Movies: fame and glory to a remnant of the past


Graphic by Koko Grundler

“I don’t see them,” legendary film director Martin Scorsese said, regarding the Marvel Cinematic Universe. “I tried, you know? But [Marvel] is not cinema.”

Wiser words have never been spoken. One could even take Scorsese’s comments further. It would not be that far of a stretch, perhaps none at all, to extend those words to all movies in the superhero genre. Many movies nowadays, including both Marvel and DC, are worsening and becoming more bland.

Movies are meant to surprise you. However, movies nowadays, especially Marvel, are not new nor are they exciting. The same tropes are being recycled: big bad villains want to hurt people, good avengers save the world and New York City gets destroyed in the process. And if it is not New York City that gets destroyed, it is either Los Angeles, Seattle or some random Tennessee small town — yes, that is a reference to “Iron Man 2.”

However, it has not always been this way. Let us leave 2022 for a bit and return to a time long gone — the ‘80s and ‘90s. Pop music, arcades, bell-bottom jeans and, most importantly, the dawn of the “Action Movie.” While it could reasonably be argued that action movies existed long before the 1980s — an example being the pop culture phenomenon “Star Wars” — the ‘80s is when action movies came into the limelight.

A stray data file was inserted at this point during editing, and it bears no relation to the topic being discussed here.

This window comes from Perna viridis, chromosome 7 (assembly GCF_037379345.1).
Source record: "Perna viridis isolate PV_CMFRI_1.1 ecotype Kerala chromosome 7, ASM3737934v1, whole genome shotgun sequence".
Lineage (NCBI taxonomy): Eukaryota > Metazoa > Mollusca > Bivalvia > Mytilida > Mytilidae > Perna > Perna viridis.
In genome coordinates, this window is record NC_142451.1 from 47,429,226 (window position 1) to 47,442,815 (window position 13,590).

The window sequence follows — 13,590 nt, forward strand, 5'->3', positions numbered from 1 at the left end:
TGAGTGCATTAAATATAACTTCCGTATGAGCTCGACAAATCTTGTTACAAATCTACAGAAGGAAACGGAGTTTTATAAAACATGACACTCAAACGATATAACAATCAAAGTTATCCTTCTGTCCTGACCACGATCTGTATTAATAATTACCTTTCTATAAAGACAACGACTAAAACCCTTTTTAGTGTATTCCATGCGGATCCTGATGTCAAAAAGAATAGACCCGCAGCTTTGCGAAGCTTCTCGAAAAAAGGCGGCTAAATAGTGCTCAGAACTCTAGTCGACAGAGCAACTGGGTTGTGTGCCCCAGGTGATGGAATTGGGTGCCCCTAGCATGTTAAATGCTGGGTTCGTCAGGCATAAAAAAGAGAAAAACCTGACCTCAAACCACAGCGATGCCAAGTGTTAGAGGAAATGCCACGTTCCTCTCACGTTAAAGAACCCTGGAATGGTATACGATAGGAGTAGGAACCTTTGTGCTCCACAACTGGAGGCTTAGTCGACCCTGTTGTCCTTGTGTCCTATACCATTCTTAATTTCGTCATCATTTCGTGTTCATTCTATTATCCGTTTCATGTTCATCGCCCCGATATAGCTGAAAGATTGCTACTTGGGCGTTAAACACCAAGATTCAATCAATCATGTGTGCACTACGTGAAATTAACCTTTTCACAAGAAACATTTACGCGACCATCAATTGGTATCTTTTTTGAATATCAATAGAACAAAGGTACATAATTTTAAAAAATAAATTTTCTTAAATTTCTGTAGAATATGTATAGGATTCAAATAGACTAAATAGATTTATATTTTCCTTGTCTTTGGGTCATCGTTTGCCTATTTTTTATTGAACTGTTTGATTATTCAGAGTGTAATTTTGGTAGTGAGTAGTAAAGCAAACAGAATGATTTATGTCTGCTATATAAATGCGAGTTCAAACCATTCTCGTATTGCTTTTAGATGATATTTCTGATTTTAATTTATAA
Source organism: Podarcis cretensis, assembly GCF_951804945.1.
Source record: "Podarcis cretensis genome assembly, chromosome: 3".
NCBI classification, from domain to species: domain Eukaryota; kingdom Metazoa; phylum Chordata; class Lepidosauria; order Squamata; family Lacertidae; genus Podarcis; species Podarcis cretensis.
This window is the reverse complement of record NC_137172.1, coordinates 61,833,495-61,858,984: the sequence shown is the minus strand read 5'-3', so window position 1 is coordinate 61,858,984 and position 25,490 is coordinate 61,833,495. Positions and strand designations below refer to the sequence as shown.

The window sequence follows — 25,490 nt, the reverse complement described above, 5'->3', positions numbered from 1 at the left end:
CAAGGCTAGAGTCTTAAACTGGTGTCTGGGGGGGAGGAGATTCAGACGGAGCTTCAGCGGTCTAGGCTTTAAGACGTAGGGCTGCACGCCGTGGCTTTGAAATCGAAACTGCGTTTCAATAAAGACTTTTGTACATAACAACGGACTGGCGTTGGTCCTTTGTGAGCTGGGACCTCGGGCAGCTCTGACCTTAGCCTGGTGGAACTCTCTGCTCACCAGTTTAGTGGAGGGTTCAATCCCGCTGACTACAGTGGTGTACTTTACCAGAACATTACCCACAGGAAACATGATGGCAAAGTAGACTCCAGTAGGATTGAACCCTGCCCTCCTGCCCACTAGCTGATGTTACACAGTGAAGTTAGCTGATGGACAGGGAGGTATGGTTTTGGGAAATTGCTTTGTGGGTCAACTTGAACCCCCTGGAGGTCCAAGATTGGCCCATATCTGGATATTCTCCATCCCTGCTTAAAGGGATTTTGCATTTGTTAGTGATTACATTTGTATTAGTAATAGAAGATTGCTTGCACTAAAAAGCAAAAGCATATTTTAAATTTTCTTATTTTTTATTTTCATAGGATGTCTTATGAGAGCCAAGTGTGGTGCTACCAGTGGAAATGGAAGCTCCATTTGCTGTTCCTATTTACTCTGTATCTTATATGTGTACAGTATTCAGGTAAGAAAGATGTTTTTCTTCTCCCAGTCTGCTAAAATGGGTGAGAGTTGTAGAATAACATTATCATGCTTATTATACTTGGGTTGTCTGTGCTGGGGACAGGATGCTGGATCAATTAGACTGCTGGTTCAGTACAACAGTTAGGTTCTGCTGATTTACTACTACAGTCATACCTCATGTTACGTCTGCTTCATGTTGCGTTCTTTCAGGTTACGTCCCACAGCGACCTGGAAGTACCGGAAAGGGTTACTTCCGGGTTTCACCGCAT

In that time, movies like “The Matrix,” “Terminator,” “Top Gun,” “Die Hard” and countless other action movies dominated cinema. While these movies all had elements of combat and pressure situations, they were all unique, with a certain feel to each of them. Watching movies from that time felt like something special — every movie was different and amazing in its own way. 

Take the movie “Top Gun:” it is filled with action shots of “dog fighting” — fighter plane combat — and is very inspiring. In the movie, Pete “Maverick” Mitchell (played by renowned actor Tom Cruise) starts the film as a trailblazer, but, throughout the movie, the audience sees his personal growth in handling emotional turmoil when it comes to loved ones. Underneath all the thrilling moments, “Top Gun” is guised as a romance movie, with many meaningful moments between all characters.  

The biggest problem with superhero movies today is that they have lost their meaningful touch. There was a time when every DC fan lined up to watch Christopher Nolan’s “Dark Knight” trilogy, with all of the respective movies being overflowed with character development: one could see Bruce Wayne’s fight with his past and his battle with his current self. What made these movies incredible was that they portrayed personal growth and sacrifice. In essence, they were realistic commentary on common societal issues. 

For example, “The Dark Knight Rises” echoed the “Occupy Wall Street” movement of that time. However, Marvel movies today lack this element that once gave them so much life. 

Take “Thor: Love and Thunder”. It is a fantastic movie to enjoy if you pay no attention to the plot. It is jam-packed with all the superhero tropes that are either loved or hated by everyone. Undeniably, though, it had no meaning, or at least if it did, the humorous and action-packed aspects took a whole lot more of the screen time. 

The superhero movies of the past are gone for now, replaced by cheesy plots that make you watch the movie twice to gain an understanding of what is going on. Both Marvel and DC need to recapture the magic of heroes, or else movies based on realism will engulf Hollywood, leaving no space for our favorite superheroes.